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City Page: Autumn Overview

Montpelier City Hall. Photo by Carla Occaso.

Autumn is a busy time for local city government. In the coming weeks, the City Council and City staff will be reviewing the FY22–23 Strategic Plan, planning for the budget cycle, and preparing for winter operations. As we move through this transitional period, we wanted to feature the stories of a few department leaders who are pivotal in helping us navigate this busy time. 

Deputy’s Report — by Montpelier Public Works Deputy Director Zach Blodgett  

As we roll through fall and begin prepping for the winter season, the Department of Public Works is finishing up projects that began in the spring/summer this year. We’ve wrapped up the North Street paving project, Pleasantview Street and Nelson Street repairs, and paved Quesnel Drive. By the end of October, the State Street project will have been completed. Construction of the new Grout Road Bridge will continue throughout fall and into early winter. 

As these projects wrap up during this transition period, DPW will begin prepping for the upcoming winter season. Preparation work includes the removal of the amenities within the downtown such as benches and flower pots. Crews will also be patching potholes in anticipation of the asphalt plant closing in mid-October. The autumn season is the final push for us to wrap up street repair work. 

It should be noted that staffing levels in DPW are not entirely full. Some currently vacant positions will remain open during the hiring freeze, thus impacting operational capacity. 

Throughout the winter months, we will be focusing on designing and building projects to begin during the next construction season. The two biggest projects are resuming the design of the East State Street reconstruction project and water line upgrades to the FEMA emergency housing site located on Country Club Road. 

Last, over the next year, the City will be working with MSK Engineers to conduct a water service line inventory for the entire city to comply with federal regulations. You may be asked to allow staff to enter your building to allow us to determine the size and type of your water service. We will be providing more information on this project in the DPW Weekly Newsletter and on our website in the coming weeks.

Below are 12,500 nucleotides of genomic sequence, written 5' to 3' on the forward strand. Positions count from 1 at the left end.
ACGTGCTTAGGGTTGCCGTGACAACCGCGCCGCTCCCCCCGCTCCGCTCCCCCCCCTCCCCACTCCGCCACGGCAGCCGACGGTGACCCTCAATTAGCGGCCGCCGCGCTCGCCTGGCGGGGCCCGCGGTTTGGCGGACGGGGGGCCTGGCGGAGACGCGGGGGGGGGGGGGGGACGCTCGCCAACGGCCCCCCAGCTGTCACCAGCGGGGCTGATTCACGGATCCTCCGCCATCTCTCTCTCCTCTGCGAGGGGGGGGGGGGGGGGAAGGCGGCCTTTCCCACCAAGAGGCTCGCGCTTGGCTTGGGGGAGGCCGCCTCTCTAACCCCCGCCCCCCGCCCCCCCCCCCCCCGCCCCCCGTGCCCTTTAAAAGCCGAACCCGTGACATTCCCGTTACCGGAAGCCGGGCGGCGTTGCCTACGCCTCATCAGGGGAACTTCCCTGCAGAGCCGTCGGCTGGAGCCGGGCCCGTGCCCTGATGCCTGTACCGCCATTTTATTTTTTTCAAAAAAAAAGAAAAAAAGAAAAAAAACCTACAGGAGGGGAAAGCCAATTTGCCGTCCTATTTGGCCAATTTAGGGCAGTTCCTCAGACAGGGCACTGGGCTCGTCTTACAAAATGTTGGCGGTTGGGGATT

Approaching Budget Season — by Finance Director Sarah LaCroix 

This budget season, the City will be facing many of the same financial challenges already affecting our community. While we can’t predict entirely what those challenges will mean, we know the lost revenue from the flood, changes to the grand list by the reappraisal, and rising inflation will all play a role going forward. 

Some of the challenges will be in our control while others are not. Inflation, for instance, affects the price we pay for contractors, fuel, equipment, and other service-related items. All of these individual increases eventually trickle down to the budget. As many already know, our dollar doesn’t go as far as it used to. Creating a plan to accommodate for that fact is an important part of the budget process. 

As we consider and plan for the next budget, we’ll be working hard to build up our fund balance in accordance with the operational needs of the City and City Council’s priorities. We’ll be focusing on what we can do to lessen the impact on residents while ensuring the City can continue to provide essential public services. 

In the coming weeks, I’ll be providing a memo to the City Council detailing items that will impact the fiscal year 2025 budget and the ways we’ll work with them to align our needs and goals.  

Strategic Plan Update — by Assistant City Manager Kelly Murphy